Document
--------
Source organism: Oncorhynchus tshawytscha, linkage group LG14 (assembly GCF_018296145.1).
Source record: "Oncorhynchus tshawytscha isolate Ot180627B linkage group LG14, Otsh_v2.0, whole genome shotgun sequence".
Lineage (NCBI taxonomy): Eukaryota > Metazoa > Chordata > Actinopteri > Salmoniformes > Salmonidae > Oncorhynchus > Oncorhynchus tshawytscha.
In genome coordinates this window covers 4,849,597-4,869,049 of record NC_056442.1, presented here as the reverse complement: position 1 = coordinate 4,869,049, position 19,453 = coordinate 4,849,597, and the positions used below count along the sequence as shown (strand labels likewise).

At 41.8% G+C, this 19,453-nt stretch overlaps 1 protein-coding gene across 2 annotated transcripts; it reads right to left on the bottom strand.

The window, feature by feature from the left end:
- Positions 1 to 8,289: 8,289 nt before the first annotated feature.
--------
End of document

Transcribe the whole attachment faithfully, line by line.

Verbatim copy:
Source organism: Oncorhynchus tshawytscha, linkage group LG14 (assembly GCF_018296145.1).
Source record: "Oncorhynchus tshawytscha isolate Ot180627B linkage group LG14, Otsh_v2.0, whole genome shotgun sequence".
Lineage (NCBI taxonomy): Eukaryota > Metazoa > Chordata > Actinopteri > Salmoniformes > Salmonidae > Oncorhynchus > Oncorhynchus tshawytscha.
In genome coordinates this window covers 4,849,597-4,869,049 of record NC_056442.1, presented here as the reverse complement: position 1 = coordinate 4,869,049, position 19,453 = coordinate 4,849,597, and the positions used below count along the sequence as shown (strand labels likewise).

At 41.8% G+C, this 19,453-nt stretch overlaps 1 protein-coding gene across 2 annotated transcripts; it reads right to left on the bottom strand.

The window, feature by feature from the left end:
- Positions 1 to 8,289: 8,289 nt before the first annotated feature.